“Sorghum contributes to the antioxidant and fiber story for long term health of our dogs and cats,” he said. “Sorghum has been noted by livestock nutritionists to be lower in digestibility than grains like corn, however, in our studies sorghum is utilized in a similar manner. This is likely due to our evaluation in an extruded form that opens the nutrients to better digestion than if offered raw.”

Sorghum was in high demand over the past year with large exports to China, in particular, raising its commodity price compared to other ingredients, like corn, However pet food makers have continued to purchase sorghum for their formulations even with higher costs.

“They definitely value sorghum as an ingredient, but if you compare sorghum to other ancient grains in cost per pound or bushel, sorghum is very competitive compared to quinoa or spelt,” Simon said. “In the ancient grain formulation space, sorghum is currently the best bang for the buck.”

A growing opportunity

The pet food industry is an expanding market and data only suggests it will flourish in the future. According to statistics from the American Pet Producers Association, in 2018, U.S. pet industry expenditures totaled $90.5 billion. In 2020, even in the midst of a pandemic and economic downturn, the expenditures rose to $103.6 billion. Of that 2020 total, $42 billion was spent on pet food and treats. Furthermore, the APPA is predicting 2021’s total pet expenditures to be $109.6 billion with $44.1 billion spent on pet food and treats. Incredibly, in 2022 Americans have spent $123.6 $billion on their animals friends.

Simon believes part of the reason consumers spent more on their companion animals in 2020 was because of an increase in pet adoptions due to lockdowns and people having more time to spend at home.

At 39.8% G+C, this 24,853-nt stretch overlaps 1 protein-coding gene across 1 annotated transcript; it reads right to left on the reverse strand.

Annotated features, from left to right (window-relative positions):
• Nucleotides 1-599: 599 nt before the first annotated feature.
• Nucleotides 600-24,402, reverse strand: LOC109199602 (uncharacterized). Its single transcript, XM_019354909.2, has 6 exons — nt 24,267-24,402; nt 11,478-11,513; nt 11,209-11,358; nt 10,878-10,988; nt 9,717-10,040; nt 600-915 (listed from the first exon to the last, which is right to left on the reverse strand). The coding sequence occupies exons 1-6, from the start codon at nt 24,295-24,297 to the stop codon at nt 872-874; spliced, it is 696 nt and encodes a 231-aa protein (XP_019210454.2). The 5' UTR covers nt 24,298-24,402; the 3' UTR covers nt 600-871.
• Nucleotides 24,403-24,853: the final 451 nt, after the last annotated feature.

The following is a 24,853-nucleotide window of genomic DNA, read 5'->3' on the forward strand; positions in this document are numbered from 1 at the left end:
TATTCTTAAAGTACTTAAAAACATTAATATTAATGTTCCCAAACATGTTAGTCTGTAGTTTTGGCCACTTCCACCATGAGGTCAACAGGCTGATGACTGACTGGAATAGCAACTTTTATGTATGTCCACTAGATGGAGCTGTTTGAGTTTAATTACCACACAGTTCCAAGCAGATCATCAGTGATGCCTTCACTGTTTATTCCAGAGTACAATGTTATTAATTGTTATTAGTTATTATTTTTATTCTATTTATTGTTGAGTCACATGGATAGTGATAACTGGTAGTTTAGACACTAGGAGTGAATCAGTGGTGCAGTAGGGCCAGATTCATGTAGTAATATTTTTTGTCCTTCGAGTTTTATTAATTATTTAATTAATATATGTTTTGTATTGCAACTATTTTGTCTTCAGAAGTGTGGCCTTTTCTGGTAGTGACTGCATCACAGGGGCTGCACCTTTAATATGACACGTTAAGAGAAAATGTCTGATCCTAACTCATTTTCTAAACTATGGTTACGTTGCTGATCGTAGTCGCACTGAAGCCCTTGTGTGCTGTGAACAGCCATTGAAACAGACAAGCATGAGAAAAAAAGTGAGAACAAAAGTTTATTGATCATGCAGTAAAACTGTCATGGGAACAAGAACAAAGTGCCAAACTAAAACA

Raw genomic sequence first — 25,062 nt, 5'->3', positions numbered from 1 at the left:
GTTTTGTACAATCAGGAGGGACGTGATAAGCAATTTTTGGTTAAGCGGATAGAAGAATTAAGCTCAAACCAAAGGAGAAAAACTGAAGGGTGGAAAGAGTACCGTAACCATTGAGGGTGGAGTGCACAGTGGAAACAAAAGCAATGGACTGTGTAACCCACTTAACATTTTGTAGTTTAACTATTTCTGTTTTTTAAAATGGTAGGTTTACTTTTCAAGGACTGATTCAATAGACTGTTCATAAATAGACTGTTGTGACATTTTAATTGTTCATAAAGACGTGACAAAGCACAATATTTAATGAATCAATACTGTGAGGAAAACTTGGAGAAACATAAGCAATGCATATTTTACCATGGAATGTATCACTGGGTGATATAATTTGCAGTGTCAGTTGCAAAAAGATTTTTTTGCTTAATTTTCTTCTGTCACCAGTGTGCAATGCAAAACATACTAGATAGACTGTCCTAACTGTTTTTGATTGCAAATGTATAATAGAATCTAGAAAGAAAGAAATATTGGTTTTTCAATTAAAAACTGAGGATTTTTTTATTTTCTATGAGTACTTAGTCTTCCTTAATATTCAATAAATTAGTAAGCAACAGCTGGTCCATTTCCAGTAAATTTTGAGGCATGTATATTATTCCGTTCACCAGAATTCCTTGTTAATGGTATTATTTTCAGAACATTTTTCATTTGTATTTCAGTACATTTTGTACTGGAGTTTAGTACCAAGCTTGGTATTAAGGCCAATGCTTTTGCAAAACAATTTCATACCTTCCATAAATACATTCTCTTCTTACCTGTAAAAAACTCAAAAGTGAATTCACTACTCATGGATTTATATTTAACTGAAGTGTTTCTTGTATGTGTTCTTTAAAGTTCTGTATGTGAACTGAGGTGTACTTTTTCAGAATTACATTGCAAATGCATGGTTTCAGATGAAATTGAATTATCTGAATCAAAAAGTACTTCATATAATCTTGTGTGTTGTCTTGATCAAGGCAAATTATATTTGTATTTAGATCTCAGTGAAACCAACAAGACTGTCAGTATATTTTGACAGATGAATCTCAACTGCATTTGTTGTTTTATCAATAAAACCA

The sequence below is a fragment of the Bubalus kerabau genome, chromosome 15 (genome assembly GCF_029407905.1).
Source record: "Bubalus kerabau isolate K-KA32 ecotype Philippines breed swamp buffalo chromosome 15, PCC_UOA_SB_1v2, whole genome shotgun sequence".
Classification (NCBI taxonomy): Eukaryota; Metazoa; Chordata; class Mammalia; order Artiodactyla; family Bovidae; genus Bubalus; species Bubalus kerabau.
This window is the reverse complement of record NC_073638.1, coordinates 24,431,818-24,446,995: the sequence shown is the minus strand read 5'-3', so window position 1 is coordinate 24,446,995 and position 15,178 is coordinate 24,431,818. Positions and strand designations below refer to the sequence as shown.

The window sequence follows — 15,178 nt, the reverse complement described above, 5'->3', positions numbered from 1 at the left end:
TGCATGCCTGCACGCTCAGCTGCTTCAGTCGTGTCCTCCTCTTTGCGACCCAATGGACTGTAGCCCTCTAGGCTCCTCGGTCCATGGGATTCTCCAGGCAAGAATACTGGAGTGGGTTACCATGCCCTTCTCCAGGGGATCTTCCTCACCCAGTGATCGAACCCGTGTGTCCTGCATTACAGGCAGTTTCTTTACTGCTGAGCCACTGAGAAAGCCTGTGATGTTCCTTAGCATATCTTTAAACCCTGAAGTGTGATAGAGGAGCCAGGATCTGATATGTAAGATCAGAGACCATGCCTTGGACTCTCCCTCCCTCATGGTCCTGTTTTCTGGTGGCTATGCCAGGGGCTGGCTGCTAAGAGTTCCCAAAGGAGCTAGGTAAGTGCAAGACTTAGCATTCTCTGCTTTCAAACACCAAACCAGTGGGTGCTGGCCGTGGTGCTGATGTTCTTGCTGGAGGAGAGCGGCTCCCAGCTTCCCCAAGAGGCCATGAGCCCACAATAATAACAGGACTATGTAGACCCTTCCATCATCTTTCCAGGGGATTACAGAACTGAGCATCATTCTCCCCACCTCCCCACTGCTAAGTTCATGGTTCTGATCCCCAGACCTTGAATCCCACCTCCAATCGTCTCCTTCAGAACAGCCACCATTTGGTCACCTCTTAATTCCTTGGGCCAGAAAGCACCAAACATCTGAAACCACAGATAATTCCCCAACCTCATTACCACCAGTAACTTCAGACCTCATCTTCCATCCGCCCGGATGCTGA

“As pets become equivalent to children in households in America and elsewhere, people want the best for their children and even their pets, so they are willing to pay these high-dollar prices for a quality product,” Simon said. “That survey showed that owners spent 11% more on pet food in 2020 than in previous years. This market is continuing to grow domestically, but it is also growing internationally as classes change and people have more money to spend on a companion animal.”

Additionally, Simon said the High Plains ranks high in pet food production, with Missouri being the No. 1 pet food producing state in the U.S. and Kansas being No. 3.

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“As these shifts occur with ancient grains, farmers could have even more opportunities in their own backyards,” Simon said. “Farmers should seek out opportunities to capture that extra value. Have they made that phone call to their local pet food company to see if they’ve got a sorghum bid or would be interested purchasing sorghum. A lot of times that’s how these things start.”

Right now sorghum growers have an opportunity to fill a niche market and rewrite the script for sorghum’s future.

“We’ve got to think about what tools we have as farmers, and we need to leverage those in our business model,” Simon said. “If you’re growing sorghum, what do you have? You have a non-GMO, American-grown ancient grain that is gluten-free and extremely sustainable as far as water usage. You’ve got to sell it for all its attributes to get the most value.”

Lacey Newlin can be reached at 620-227-1871 or [email protected].